作者目前在愛爾蘭都柏林聖三一大學攻讀博士學位，研究領域是難民法和氣候變遷。曾在比利時的歐洲出口信用保險公司和盧森堡的法律事務所工作，也曾在愛爾蘭從事移民法相關工作，高度關注國際地緣政治和環境議題。Morgiane Noel, PhD Candidate in Law, Trinity College Dublin. I have an LLB, and a two-year master’s from the University of Louvain with a specialization in EU Policy and Governance and EU Law with an Erasmus at the University of Geneva. I also have an LLM in International & European Business Law from Trinity College, Dublin, and a Certificate in Humanitarian Law from the College of Europe, Bruges. In 2022, I started my Ph.D. at Trinity College, Dublin, in the field of Refugee Law and Climate Change. I have experience in Legal Research and EU policies and I am currently a teaching assistant in EU Law. Before my Ph.D., I have worked in a European export credit insurance in Brussels, Belgium, a Corporate Law firm in Luxembourg, and the field of Immigration Law in Dublin, Ireland. I have a strong interest in international geopolitics, environmental topics such as water conservation, Contemporary Art, Culture, Literature, Philosophy, and History (with a preference for the general European History, the Roman and Ottoman Empires, World War II, Decolonisation History, and Women’s rights History ). I am fluent and work in English, French, and Dutch. Additionally, I have seven years of experience in Latin translations, Ancient Greek, and notions of Arabic, Farsi, and Spanish.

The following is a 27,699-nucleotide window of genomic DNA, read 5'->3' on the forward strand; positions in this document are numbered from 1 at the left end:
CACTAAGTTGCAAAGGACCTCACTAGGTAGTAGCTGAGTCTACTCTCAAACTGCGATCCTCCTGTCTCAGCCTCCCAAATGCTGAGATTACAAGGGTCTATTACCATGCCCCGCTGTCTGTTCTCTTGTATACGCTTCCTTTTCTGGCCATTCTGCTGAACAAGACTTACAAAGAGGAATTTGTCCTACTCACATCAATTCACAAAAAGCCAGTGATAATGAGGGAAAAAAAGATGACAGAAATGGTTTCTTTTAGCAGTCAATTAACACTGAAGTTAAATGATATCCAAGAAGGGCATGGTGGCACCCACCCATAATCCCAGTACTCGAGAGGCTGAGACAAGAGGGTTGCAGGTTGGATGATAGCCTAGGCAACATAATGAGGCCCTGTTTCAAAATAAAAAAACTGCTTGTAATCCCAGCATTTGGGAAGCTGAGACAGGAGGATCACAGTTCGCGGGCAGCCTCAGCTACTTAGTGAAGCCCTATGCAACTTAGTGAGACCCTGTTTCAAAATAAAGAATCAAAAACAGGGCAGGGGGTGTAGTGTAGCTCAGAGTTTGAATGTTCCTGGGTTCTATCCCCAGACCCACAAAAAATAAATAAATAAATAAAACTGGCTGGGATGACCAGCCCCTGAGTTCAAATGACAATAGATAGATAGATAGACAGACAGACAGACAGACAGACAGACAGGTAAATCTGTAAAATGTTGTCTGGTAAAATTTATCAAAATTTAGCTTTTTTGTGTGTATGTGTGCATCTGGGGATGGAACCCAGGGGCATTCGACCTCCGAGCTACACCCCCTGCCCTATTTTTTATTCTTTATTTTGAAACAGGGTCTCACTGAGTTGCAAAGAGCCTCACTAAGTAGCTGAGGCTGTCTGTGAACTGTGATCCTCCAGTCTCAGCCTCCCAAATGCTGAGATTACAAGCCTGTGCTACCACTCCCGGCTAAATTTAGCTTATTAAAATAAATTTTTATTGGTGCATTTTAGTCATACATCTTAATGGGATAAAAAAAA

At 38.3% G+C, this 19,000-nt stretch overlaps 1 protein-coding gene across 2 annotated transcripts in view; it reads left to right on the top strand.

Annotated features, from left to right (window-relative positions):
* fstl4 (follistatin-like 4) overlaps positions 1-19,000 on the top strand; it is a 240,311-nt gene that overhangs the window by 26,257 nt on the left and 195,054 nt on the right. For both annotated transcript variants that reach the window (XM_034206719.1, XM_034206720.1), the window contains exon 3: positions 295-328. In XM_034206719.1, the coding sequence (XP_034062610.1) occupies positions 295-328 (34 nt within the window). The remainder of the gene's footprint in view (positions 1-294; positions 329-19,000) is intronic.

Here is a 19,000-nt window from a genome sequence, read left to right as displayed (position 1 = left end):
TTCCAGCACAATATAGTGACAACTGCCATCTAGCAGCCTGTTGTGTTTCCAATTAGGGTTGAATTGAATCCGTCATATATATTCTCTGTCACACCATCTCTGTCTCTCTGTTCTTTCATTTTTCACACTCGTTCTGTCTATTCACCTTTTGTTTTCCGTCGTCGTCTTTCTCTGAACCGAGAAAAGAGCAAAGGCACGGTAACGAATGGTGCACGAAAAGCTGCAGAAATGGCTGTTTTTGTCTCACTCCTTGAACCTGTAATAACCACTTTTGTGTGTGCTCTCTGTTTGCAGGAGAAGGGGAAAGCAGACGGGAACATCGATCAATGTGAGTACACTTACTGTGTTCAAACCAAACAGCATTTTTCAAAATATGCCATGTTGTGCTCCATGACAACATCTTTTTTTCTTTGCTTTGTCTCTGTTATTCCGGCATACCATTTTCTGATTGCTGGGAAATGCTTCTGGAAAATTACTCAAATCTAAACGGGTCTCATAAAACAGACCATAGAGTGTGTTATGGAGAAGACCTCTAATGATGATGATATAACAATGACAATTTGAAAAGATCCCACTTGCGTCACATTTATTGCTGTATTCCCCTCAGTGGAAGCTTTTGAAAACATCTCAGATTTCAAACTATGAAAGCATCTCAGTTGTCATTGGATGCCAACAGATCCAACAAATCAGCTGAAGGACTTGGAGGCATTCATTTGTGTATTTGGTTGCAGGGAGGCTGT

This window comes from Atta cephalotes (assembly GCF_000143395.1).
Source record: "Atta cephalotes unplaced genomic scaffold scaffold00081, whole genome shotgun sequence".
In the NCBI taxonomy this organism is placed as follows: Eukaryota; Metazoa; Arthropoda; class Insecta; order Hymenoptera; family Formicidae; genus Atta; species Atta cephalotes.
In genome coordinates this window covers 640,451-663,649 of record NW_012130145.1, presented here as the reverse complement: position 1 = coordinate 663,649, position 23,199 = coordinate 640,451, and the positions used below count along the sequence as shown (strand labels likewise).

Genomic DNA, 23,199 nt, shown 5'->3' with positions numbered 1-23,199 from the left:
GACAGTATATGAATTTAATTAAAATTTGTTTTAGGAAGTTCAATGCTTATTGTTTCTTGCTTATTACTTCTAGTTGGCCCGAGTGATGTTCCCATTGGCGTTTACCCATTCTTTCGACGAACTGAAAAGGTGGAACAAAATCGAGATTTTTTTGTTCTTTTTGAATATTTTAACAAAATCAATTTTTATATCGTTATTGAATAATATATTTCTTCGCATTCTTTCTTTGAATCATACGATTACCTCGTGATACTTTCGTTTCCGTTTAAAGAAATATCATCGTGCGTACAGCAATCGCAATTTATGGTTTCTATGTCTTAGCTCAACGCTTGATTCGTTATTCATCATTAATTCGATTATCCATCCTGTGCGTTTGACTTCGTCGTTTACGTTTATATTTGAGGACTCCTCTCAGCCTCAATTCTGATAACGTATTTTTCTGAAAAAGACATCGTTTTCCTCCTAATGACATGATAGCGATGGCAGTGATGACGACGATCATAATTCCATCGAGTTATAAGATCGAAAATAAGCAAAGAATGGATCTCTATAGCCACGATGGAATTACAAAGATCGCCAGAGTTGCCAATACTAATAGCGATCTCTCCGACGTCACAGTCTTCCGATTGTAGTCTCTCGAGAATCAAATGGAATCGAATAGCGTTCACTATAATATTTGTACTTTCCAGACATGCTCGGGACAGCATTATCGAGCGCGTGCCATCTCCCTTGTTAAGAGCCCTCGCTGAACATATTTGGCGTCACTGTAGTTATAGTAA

英文新聞International law doesn't protect people fleeing environmental disaster – here's how it couldResearchers have tried for decades to find a relevant legal status for people forced to flee their homes as a result of floods, droughts and storms – calamities which climate change promises to make more severe and commonplace – as well as appropriate laws which might ensure their protection. But climate migrants are sometimes forgotten among the various flows of people seeking asylum.